It seems like these days, people are no longer satisfied with “ordinary” pets. Dogs and cats remain popular, but there are several other pets that are gaining popularity. I myself have a variety of animals sharing my home with me, including cats, birds, a lizard, and perhaps the most exotic, sugar gliders. Our suggies have been living with us now for about two and a half years. I love them dearly, however, I am now starting to see the trouble in having such an exotic animal as a pet, and I may even be feeling a sense of regret as I write this blog. Let me start from the beginning.
A fellow student in my mammology class in college had a sugar glider, named Pascal (leave it to a science major). One day, he brought Pascal into class in a pouch in his backpack (Sugar gliders are nocturnal, so Pascal was fast asleep until my classmate brought him out to show us). He was ADORABLE! Those big, nocturnal eyes were so cute. That night I told James all about Pascal, and how much I then wanted a sugar glider.
James and I began researching sugar gliders as pets, and found both positive and negative information. First of all, they were really expensive. $500 just for the glider, plus around $100 for a cage, and the food was also pricey, along with toys and accessories. What drew us in though was how “Needy” they are. Several websites said that sugar gliders bond to their human companions, who must carry them at all times in a little pouch. Sugar gliders are marsupials, so this simulates the rearing done by mothers after birth. Initially, that was what excited me the most, but I would learn that that is actually a horrifying aspect of sugar gliders as pets.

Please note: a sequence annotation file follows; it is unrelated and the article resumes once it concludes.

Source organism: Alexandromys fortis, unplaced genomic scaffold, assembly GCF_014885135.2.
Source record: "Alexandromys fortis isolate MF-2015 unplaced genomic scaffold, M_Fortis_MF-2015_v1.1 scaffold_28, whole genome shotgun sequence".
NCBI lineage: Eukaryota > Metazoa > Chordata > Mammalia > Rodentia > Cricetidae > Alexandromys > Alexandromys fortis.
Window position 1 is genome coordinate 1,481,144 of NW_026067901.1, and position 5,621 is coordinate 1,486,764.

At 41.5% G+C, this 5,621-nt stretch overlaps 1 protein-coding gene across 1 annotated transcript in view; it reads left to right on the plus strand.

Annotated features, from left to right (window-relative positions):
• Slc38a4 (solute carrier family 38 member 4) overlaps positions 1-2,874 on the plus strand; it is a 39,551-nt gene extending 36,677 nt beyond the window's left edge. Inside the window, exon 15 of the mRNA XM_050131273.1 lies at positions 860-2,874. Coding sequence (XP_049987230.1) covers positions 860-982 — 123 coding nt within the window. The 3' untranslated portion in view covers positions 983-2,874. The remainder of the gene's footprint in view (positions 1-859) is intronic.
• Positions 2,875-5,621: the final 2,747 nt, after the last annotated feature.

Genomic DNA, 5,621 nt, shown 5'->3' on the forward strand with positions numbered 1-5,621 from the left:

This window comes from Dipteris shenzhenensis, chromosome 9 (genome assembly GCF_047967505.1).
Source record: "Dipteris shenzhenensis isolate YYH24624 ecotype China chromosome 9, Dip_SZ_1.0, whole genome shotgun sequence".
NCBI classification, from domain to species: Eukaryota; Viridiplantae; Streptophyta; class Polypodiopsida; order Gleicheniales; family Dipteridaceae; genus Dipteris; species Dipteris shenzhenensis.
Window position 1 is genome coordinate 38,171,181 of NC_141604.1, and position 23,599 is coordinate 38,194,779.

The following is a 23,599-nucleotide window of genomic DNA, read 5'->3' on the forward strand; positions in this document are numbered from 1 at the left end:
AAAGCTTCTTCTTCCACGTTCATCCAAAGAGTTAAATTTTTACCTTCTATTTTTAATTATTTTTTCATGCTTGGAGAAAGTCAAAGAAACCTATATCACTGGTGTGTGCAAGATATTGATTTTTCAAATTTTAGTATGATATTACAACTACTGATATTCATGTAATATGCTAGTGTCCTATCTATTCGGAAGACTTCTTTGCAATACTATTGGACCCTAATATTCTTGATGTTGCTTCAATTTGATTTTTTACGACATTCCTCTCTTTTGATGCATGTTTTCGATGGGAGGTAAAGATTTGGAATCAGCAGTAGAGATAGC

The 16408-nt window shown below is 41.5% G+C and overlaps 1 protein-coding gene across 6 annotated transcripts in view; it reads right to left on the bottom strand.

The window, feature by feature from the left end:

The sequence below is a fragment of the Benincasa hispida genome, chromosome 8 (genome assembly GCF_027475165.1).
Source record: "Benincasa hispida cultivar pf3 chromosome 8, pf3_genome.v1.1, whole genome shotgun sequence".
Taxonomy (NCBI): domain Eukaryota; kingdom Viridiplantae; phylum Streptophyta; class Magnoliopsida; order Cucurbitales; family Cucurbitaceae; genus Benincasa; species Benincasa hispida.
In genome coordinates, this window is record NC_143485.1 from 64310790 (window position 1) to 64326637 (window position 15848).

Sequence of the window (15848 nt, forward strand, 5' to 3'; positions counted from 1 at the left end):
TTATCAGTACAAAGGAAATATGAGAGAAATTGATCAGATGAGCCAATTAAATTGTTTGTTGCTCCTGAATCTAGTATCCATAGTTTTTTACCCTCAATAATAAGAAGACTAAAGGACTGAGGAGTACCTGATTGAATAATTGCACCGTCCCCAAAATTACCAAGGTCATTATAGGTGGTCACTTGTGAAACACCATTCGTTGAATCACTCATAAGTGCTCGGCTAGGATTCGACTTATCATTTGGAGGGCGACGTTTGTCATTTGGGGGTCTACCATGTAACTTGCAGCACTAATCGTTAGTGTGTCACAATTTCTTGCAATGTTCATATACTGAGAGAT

We decided that the expense was too great, and that we would add sugar gliders to the list of animals we would have when we were older and better off. A couple years went by, and we were at a pet store, and there was a bonded, sister pair of sugar gliders. They were two years old, and had to go together. Perhaps the most amazing thing was the price. It was $700 for both gliders, and the cage, and everything in it. We talked it over for a little while, and James decided to get them for me as an anniversary present. We were so excited to take them home, and begin bonding them to us. James agreed we could name them Fossey and Jane, after two out of three of Leaky’s angels. However, it didn’t take long before we found out that they are far more high maintenance than we knew.
For starters, Fossey and Jane were a little too old to bond to us. They are perfectly bonded to each other, but they are not as attached to James and I. They would jump back and forth between us, and then proceed to run around the room. They are so quick, and very hard to catch once they get away. When you do catch them, they bite, and their teeth are razor sharp, just like their nails. They are also very picky eaters, and will go through periods where they refuse to eat what I give them unless it’s live mealworms. They are also not very well potty trained, and poo and pee EVERYWHERE, including all over you. The smell is interesting as well. In addition to this, they bark at night, almost like a little dog. This is more cute than annoying, but I guess that all depends on how light of a sleeper you are.